A complete feed is a fortified grain mix that has a fiber source included so that normal digestion will continue even if little or no hay is fed. In effect, you are buying grain and “hay” together in a bag. Some fiber sources that are used in complete feeds are beet pulp, alfalfa and soy hulls. All of these listed are digestible by the horse.
Why use a complete feed? There are four main reasons:
1. The older horse that can no longer chew and swallow hay
2. Buying enough hay is difficult
3. Hay is very expensive
4. Good quality hay cannot be obtained
When the older horse cannot chew hay and/or pasture, there is no choice but to feed a processed fiber source. For these horses, grain and forage must be provided in an easy to chew form.
If hay in your area is hard to find or very expensive, the amount of hay needed can be reduced by feeding at least a portion of the horse’s diet as a complete feed.
Feeding poor quality hay can be harmful to horses. Dusty, moldy hay should not be fed to horses. Overly mature, coarse stemmed hay will not provide enough calories and other nutrients for most horses. If good quality hay cannot be found it is better to feed a complete feed that is more digestible.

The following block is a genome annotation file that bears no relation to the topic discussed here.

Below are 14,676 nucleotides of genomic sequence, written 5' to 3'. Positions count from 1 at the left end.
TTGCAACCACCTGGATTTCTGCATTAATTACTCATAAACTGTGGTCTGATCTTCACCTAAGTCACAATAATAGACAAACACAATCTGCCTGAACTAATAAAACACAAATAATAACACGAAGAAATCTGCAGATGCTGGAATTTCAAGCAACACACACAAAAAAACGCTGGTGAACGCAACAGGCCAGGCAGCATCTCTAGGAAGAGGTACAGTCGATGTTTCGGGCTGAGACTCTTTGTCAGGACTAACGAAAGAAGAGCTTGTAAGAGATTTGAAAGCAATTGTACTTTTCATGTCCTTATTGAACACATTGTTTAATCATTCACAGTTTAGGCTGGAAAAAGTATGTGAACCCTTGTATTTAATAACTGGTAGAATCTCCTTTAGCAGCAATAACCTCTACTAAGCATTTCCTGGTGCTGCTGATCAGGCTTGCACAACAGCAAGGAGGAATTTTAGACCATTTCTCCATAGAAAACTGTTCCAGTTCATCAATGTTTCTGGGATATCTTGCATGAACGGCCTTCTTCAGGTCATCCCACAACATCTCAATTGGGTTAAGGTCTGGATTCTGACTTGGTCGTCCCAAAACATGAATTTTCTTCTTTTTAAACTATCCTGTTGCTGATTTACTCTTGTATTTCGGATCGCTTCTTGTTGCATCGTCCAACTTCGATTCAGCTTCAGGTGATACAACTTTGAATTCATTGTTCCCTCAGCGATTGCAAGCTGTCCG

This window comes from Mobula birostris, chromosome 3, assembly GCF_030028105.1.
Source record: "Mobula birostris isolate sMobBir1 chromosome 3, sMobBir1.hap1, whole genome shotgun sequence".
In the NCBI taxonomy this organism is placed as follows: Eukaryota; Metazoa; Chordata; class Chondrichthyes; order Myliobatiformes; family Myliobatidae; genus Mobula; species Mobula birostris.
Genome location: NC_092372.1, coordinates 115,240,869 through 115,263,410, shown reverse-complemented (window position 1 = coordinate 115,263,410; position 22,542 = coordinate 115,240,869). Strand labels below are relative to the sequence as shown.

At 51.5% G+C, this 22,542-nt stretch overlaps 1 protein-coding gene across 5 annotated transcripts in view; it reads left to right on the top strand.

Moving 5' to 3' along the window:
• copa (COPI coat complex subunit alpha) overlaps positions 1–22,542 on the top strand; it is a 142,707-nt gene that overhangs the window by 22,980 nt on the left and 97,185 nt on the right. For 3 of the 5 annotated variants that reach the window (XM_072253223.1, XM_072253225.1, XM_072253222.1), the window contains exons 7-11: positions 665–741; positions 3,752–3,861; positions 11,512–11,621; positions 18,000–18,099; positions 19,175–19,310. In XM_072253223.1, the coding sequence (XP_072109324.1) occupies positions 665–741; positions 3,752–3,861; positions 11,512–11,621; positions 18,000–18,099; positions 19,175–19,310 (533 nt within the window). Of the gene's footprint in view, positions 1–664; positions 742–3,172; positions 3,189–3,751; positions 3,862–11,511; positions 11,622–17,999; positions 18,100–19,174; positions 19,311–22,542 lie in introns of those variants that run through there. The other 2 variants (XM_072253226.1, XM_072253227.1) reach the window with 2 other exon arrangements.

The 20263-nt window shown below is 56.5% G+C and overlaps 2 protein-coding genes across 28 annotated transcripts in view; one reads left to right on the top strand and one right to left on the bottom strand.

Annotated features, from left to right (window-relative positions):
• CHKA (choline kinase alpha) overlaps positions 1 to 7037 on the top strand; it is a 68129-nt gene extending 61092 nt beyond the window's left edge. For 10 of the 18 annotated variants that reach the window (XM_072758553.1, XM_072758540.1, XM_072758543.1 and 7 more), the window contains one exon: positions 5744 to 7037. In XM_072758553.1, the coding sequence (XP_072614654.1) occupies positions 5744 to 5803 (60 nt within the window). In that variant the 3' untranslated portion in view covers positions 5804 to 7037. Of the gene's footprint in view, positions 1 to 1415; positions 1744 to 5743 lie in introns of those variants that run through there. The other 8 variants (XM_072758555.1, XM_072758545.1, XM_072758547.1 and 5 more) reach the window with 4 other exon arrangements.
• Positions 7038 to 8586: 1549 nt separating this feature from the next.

It is important to remember that as hay is decreased, the amount of complete feed must be increased by the same amount. By doing this, the horse will eat the same total pounds per day. Below is a chart listing the total pounds of dry matter you can expect your horse to eat per day. Whether you feed hay and grain or a complete feed, they should eat the same total amount.
Mature Horses - % of Body Weight - 1,000 lb. Horse
Maintenance - 1.5–2.0% - 15–20 lbs/day
Light Training - 2.0–2.5% - 20–25 lbs/day
Moderate Training - 2.5–3.0% - 25–30 lbs/day
Buckeye Nutrition has two complete feeds, Wrangler and Maturity/Senior Formula. Wrangler is a pelleted, alfalfa based feed and Maturity/Senior is a texturized beet pulp based feed. For more information on these feeds, please contact your local Buckeye Nutrition dealer or call Buckeye Nutrition.
Printed with permission from Buckeye Horse Nutrition www.buckeyenutrition.com